Chad Perrin: SOB

24 May 2009

The Five Month Rifleman Plan

Filed under: Liberty — apotheon @ 11:35

Occasionally, I hear reference to a “five year plan” (or sometimes a 10-year or 15-year, or maybe an even bigger multiple of five). People talk about how they plan to be mayor of a town, have half a million dollars socked away, get credited in a major motion picture, or otherwise achieve some significant mile-marker in a “successful” life, all within five years. They organize their lives around these five year periods, and sweat blood and bullets trying to make fate conform to their carefully laid plans. They usually fail, and when they succeed in reaching that goal, they usually regret something about it, but sometimes people hit the jackpot and all is well.

Musket

I never really had a five year plan. What I have right now is a “keep trying to improve on where I am now” plan, when it comes to my life in general. Sometimes, I have a one year plan in mind, or something else along those lines, but that’s a matter of trying to set goals for getting done with things that I think will help — not for reaching particular plateaus in a stairway to some secular, material heaven later in life. For instance, I might decide that I’m going to read all the way through at least one of a particular class of technical book every two months for a year.

I’ve also had a multi-year plan of sorts that wasn’t so much a goal-oriented plan as just a “Well, this is what I’ll be doing with my life for a while.” That was when I joined the Army. I knew my contractually obligated term of service in advance, so I knew I’d be in the Army that long, barring disaster. That’s not really anywhere near the same thing as the typical five year plan.

I have a one-twelfth size equivalent to a five year plan in mind now, though. It’s not quite the total life goal thing that you hear about in five year plans, of course, but it’s a significant, goal-oriented pursuit with specific steps along the way. This five month plan looks a little something like this:

10/22
  1. July: I intend to get a Ruger 10/22 rifle by the end of June. It’s a semi-automatic .22 rifle, suitable for varmint hunting perhaps, shooting beer cans for fun, and general rifle marksmanship practice. Once I put some Tech-SIGHTS and a USGI sling on it, it’ll be even more suited to rifle marksmanship practice. Through the month of July, I intend to practice with it quite a bit. After more than a decade out of the Army without any notable time behind a rifle, I definitely need the practice. I want to get back to the point where I can summon that “zen” state with a moment’s notice that let me hit 40 out of 40 targets in rifle marksmanship qualification when I was in the Army.

  2. August: I’ll keep practicing. I’ll save money. I’ll get an associate membership with the RWVA, or a similarly qualifying club. I’ll submit my order for an M1 Garand rifle from the CMP. My military service exempts me from having to participate in a formal marksmanship class to qualify for CMP purchases — since I already got a lot of formal marksmanship training in the Army.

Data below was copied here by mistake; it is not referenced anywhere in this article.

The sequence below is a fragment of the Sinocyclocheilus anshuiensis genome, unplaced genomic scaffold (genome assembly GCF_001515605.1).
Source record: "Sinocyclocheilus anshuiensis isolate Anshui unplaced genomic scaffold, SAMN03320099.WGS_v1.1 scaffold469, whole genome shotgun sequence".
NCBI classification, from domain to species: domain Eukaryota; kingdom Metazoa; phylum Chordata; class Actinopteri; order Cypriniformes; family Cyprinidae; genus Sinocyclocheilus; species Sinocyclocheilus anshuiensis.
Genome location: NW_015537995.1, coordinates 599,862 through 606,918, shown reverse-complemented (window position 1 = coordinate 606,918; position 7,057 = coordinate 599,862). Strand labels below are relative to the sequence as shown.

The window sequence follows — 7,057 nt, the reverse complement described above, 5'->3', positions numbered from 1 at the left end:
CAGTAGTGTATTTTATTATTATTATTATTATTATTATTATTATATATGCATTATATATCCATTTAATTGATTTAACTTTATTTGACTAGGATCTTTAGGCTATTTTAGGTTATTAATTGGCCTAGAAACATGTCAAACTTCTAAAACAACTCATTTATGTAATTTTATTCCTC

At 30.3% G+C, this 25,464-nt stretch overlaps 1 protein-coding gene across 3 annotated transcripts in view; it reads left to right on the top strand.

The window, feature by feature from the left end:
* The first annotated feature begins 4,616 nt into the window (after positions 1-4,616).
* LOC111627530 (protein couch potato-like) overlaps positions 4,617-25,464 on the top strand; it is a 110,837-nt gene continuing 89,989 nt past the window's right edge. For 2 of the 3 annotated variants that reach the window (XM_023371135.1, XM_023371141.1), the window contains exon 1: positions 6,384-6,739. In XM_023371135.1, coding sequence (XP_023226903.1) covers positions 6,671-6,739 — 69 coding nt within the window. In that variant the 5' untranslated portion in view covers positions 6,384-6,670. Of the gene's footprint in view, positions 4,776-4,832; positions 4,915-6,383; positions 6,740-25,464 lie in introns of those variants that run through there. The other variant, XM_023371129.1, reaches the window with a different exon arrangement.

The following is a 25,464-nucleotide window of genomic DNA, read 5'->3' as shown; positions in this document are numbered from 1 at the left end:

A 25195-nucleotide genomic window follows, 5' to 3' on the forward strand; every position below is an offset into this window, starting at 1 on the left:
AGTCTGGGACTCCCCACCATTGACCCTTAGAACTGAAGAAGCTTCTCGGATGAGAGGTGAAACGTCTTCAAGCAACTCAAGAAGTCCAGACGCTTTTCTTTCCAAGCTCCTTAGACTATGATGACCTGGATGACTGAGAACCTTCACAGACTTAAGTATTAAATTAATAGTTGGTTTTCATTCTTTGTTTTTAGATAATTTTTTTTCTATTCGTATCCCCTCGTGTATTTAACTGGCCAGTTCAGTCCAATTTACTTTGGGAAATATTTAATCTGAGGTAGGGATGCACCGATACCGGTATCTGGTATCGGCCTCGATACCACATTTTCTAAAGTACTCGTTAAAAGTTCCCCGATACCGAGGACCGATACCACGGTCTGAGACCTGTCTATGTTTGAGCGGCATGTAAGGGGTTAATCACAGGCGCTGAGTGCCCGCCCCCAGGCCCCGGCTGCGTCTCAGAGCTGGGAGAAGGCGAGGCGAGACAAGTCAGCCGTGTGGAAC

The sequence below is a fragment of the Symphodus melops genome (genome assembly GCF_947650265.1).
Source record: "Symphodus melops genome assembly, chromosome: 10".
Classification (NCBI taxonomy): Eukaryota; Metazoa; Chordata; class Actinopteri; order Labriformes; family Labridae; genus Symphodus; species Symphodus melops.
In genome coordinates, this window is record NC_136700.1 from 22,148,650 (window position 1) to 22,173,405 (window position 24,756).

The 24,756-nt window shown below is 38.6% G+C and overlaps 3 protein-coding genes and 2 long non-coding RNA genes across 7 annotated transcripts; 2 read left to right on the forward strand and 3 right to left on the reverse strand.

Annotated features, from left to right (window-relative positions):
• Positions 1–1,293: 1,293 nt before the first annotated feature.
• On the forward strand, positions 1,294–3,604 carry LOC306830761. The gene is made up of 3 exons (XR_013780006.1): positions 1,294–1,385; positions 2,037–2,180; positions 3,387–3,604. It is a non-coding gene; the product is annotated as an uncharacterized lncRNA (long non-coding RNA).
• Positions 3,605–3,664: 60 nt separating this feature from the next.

3. September: I’ll keep practicing. I’ll save money.

  4. October: I’ll keep practicing. I’ll save money.

  5. November: I’ll keep practicing. The CMP will probably get around to processing my order at some point this month, and they’ll charge me the money I’ve been saving. I’ll probably get the M1 Garand this month or the next (December).

M1 Garand

As soon as I have that M1 Garand, I’m going to try really hard to hie myself to an Appleseed Project shooting event and get some training (one can never have enough training) — and of course shoot the hell out of the Garand for the short time between when it arrives and when I can get to an Appleseed event. I might go to an Appleseed Project shooting event sooner, but there aren’t any scheduled near enough that I could just drive to it and back each day, so I have to make a Weekend Trip out of it, and that requires real planning. I figure setting it at the end of the five month plan will give me a reasonable time to get around to it, so that I’m highly unlikely to wuss out or otherwise fail to make it happen because it’s “too soon”, and “I don’t have a long range rifle”, and so on. This doesn’t preclude the possibility of attending an event sooner, with nothing but my little 10/22 or with a borrowed rifle of a more substantial caliber, of course. This is more of a “soft” deadline for attending such an event.

That’s my plan so far. It’s five months long. I’ll reassess at some point along the way, figure out whether the plan needs to be altered, and what to do next (assuming this goes roughly as planned). I’m open to life, though.

I think it was John Lennon who said that life is what happens to you while you’re busy making other plans.

7 Comments

  1. A buddy of mine recently went to an Appleseed. He said a lot of people there were rank beginners with nothing but a 10/22.

    So my suggestion: go to your first Appleseed as soon as you get your Ruger set up, spend those months practicing what they taught you, and go again when you get your Garand.

    Of course since you’re not a beginner, your plan is a decent one too.

    Comment by joo — 25 May 2009 @ 05:13